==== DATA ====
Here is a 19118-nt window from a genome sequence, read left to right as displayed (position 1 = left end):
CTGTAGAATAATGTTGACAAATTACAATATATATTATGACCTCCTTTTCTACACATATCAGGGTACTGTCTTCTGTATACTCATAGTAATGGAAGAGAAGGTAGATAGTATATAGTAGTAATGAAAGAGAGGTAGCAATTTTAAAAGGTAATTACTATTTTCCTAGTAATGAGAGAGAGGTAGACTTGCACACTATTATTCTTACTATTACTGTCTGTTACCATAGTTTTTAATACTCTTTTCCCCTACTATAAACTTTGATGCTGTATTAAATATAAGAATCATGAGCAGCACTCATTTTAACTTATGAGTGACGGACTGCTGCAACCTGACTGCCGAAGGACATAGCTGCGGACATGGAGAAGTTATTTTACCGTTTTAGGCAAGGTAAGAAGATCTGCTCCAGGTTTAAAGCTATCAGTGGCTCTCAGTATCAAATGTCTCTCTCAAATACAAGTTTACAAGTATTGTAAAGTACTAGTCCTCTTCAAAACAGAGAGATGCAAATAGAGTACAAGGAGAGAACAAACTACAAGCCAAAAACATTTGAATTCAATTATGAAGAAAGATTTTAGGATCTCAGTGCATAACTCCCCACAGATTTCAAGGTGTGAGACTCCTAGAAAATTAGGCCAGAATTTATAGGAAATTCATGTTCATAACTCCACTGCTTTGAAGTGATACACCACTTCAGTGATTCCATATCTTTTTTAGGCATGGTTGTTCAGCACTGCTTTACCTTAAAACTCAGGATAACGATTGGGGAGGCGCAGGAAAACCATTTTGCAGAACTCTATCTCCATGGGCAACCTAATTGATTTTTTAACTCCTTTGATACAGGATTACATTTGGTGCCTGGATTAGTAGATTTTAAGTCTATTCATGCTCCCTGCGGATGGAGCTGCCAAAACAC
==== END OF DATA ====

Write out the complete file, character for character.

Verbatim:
Here is a 19118-nt window from a genome sequence, read left to right as displayed (position 1 = left end):
CTGTAGAATAATGTTGACAAATTACAATATATATTATGACCTCCTTTTCTACACATATCAGGGTACTGTCTTCTGTATACTCATAGTAATGGAAGAGAAGGTAGATAGTATATAGTAGTAATGAAAGAGAGGTAGCAATTTTAAAAGGTAATTACTATTTTCCTAGTAATGAGAGAGAGGTAGACTTGCACACTATTATTCTTACTATTACTGTCTGTTACCATAGTTTTTAATACTCTTTTCCCCTACTATAAACTTTGATGCTGTATTAAATATAAGAATCATGAGCAGCACTCATTTTAACTTATGAGTGACGGACTGCTGCAACCTGACTGCCGAAGGACATAGCTGCGGACATGGAGAAGTTATTTTACCGTTTTAGGCAAGGTAAGAAGATCTGCTCCAGGTTTAAAGCTATCAGTGGCTCTCAGTATCAAATGTCTCTCTCAAATACAAGTTTACAAGTATTGTAAAGTACTAGTCCTCTTCAAAACAGAGAGATGCAAATAGAGTACAAGGAGAGAACAAACTACAAGCCAAAAACATTTGAATTCAATTATGAAGAAAGATTTTAGGATCTCAGTGCATAACTCCCCACAGATTTCAAGGTGTGAGACTCCTAGAAAATTAGGCCAGAATTTATAGGAAATTCATGTTCATAACTCCACTGCTTTGAAGTGATACACCACTTCAGTGATTCCATATCTTTTTTAGGCATGGTTGTTCAGCACTGCTTTACCTTAAAACTCAGGATAACGATTGGGGAGGCGCAGGAAAACCATTTTGCAGAACTCTATCTCCATGGGCAACCTAATTGATTTTTTAACTCCTTTGATACAGGATTACATTTGGTGCCTGGATTAGTAGATTTTAAGTCTATTCATGCTCCCTGCGGATGGAGCTGCCAAAACAC